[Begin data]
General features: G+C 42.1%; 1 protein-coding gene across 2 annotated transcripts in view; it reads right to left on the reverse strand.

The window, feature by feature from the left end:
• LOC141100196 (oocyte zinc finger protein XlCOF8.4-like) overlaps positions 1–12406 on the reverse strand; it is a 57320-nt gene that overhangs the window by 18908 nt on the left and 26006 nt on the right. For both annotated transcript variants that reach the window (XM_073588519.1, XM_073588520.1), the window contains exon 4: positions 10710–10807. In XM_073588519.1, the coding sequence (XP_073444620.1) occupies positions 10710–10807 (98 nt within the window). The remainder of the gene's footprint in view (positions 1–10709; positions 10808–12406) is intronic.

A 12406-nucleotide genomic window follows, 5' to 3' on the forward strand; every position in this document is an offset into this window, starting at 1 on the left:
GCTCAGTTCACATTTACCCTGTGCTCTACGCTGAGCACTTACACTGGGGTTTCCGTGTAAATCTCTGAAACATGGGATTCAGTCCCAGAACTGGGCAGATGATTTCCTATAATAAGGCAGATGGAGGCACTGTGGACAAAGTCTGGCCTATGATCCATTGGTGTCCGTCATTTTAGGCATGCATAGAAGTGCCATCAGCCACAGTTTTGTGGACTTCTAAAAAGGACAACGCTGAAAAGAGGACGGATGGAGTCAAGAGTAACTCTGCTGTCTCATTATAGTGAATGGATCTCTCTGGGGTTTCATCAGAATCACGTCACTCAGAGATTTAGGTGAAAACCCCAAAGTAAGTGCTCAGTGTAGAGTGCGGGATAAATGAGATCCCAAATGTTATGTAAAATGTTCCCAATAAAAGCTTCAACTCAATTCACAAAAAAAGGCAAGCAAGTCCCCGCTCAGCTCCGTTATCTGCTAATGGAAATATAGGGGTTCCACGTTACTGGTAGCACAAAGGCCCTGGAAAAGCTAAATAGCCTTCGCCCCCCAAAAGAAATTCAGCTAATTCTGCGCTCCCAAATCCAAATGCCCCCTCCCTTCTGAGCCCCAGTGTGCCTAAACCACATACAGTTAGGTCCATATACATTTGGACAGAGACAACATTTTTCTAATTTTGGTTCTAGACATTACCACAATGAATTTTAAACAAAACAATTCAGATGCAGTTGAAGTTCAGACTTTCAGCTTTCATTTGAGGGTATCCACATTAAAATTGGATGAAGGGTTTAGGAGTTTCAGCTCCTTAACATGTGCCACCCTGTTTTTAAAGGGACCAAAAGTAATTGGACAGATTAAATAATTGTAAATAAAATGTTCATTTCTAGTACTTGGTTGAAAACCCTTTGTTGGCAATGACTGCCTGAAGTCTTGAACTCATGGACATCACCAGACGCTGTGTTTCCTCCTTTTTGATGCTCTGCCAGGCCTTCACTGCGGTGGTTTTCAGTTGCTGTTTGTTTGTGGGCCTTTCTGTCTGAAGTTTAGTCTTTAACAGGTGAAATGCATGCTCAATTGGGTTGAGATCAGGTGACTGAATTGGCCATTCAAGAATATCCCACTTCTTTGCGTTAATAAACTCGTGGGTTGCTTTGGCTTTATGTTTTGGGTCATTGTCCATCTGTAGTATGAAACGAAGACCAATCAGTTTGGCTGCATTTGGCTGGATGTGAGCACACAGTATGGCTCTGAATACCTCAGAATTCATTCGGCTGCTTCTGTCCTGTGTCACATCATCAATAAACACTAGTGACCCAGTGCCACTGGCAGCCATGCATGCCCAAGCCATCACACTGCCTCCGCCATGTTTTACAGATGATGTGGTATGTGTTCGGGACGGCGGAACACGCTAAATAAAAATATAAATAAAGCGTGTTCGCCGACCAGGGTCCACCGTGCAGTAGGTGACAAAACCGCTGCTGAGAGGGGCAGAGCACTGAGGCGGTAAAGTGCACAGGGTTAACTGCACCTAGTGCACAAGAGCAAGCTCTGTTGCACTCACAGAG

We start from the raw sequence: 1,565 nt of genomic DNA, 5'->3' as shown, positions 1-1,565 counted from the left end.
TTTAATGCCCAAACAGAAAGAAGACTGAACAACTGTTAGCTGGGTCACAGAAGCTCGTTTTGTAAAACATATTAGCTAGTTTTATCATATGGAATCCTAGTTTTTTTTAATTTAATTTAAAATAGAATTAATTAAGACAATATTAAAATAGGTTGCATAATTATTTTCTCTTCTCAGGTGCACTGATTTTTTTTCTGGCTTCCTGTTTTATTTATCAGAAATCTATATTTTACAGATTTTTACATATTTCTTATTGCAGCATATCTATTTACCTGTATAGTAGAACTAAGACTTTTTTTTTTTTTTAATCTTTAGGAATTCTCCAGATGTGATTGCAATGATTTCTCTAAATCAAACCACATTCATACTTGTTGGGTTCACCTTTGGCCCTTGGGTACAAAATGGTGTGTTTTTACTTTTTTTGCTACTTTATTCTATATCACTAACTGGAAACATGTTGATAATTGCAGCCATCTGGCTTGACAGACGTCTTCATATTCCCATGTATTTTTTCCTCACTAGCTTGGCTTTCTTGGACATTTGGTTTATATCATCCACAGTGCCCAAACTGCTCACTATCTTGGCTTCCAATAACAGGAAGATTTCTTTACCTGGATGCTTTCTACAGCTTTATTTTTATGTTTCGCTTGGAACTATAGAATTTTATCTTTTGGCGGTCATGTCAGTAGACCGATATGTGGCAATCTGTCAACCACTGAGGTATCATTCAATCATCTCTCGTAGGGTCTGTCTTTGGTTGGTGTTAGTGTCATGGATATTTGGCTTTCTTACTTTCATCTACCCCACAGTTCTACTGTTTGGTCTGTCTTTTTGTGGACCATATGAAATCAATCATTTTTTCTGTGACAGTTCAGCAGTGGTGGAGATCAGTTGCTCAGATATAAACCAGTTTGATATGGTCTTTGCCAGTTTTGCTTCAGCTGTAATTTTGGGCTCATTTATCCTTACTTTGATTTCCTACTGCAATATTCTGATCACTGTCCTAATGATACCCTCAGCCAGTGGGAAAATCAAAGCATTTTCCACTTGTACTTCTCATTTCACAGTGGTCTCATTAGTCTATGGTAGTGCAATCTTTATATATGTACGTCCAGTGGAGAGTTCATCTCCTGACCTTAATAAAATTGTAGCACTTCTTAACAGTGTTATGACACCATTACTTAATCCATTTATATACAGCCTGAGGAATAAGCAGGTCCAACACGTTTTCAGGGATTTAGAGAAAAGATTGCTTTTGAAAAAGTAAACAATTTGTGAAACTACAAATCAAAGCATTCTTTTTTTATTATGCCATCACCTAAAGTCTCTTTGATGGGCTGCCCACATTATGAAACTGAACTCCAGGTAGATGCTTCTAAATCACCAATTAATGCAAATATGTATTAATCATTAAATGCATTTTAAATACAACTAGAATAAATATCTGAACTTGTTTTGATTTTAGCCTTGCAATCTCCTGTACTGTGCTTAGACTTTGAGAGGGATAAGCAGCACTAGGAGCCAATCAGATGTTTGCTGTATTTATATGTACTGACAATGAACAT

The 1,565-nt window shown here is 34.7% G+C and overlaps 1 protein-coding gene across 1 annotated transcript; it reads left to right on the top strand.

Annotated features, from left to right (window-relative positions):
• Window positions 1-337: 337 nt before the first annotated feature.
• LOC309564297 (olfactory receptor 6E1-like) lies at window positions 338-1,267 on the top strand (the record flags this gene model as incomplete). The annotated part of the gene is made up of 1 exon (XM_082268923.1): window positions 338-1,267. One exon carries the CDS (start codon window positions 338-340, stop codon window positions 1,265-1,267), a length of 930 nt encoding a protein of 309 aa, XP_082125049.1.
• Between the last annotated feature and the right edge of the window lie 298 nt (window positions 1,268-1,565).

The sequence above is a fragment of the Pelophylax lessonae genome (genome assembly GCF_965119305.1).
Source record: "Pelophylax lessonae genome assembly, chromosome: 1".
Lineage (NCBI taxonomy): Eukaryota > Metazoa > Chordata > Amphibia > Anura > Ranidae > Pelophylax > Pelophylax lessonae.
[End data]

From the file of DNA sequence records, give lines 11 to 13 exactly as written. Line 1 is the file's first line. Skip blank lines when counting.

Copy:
• LOC309564297 (olfactory receptor 6E1-like) lies at window positions 338-1,267 on the top strand (the record flags this gene model as incomplete). The annotated part of the gene is made up of 1 exon (XM_082268923.1): window positions 338-1,267. One exon carries the CDS (start codon window positions 338-340, stop codon window positions 1,265-1,267), a length of 930 nt encoding a protein of 309 aa, XP_082125049.1.
• Between the last annotated feature and the right edge of the window lie 298 nt (window positions 1,268-1,565).

The sequence above is a fragment of the Pelophylax lessonae genome (genome assembly GCF_965119305.1).